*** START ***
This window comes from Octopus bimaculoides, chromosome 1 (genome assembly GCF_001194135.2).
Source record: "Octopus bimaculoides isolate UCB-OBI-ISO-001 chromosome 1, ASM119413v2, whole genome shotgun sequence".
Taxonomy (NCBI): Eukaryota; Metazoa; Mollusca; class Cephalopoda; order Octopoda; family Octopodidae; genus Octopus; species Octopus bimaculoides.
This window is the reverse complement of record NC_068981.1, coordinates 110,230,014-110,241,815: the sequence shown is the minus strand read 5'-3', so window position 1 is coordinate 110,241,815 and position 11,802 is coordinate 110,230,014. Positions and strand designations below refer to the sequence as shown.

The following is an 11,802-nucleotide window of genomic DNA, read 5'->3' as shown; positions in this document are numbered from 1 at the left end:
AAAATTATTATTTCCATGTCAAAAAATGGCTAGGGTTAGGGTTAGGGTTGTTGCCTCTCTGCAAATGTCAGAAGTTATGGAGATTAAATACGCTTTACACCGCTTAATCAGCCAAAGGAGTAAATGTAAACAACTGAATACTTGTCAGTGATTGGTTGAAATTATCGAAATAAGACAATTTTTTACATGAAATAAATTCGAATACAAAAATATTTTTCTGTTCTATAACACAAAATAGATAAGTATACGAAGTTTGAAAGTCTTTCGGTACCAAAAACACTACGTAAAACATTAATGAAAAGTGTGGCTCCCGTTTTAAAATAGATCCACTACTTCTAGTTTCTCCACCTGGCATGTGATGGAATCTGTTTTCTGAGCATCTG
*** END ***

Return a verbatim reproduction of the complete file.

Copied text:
This window comes from Octopus bimaculoides, chromosome 1 (genome assembly GCF_001194135.2).
Source record: "Octopus bimaculoides isolate UCB-OBI-ISO-001 chromosome 1, ASM119413v2, whole genome shotgun sequence".
Taxonomy (NCBI): Eukaryota; Metazoa; Mollusca; class Cephalopoda; order Octopoda; family Octopodidae; genus Octopus; species Octopus bimaculoides.
This window is the reverse complement of record NC_068981.1, coordinates 110,230,014-110,241,815: the sequence shown is the minus strand read 5'-3', so window position 1 is coordinate 110,241,815 and position 11,802 is coordinate 110,230,014. Positions and strand designations below refer to the sequence as shown.

The following is an 11,802-nucleotide window of genomic DNA, read 5'->3' as shown; positions in this document are numbered from 1 at the left end:
AAAATTATTATTTCCATGTCAAAAAATGGCTAGGGTTAGGGTTAGGGTTGTTGCCTCTCTGCAAATGTCAGAAGTTATGGAGATTAAATACGCTTTACACCGCTTAATCAGCCAAAGGAGTAAATGTAAACAACTGAATACTTGTCAGTGATTGGTTGAAATTATCGAAATAAGACAATTTTTTACATGAAATAAATTCGAATACAAAAATATTTTTCTGTTCTATAACACAAAATAGATAAGTATACGAAGTTTGAAAGTCTTTCGGTACCAAAAACACTACGTAAAACATTAATGAAAAGTGTGGCTCCCGTTTTAAAATAGATCCACTACTTCTAGTTTCTCCACCTGGCATGTGATGGAATCTGTTTTCTGAGCATCTG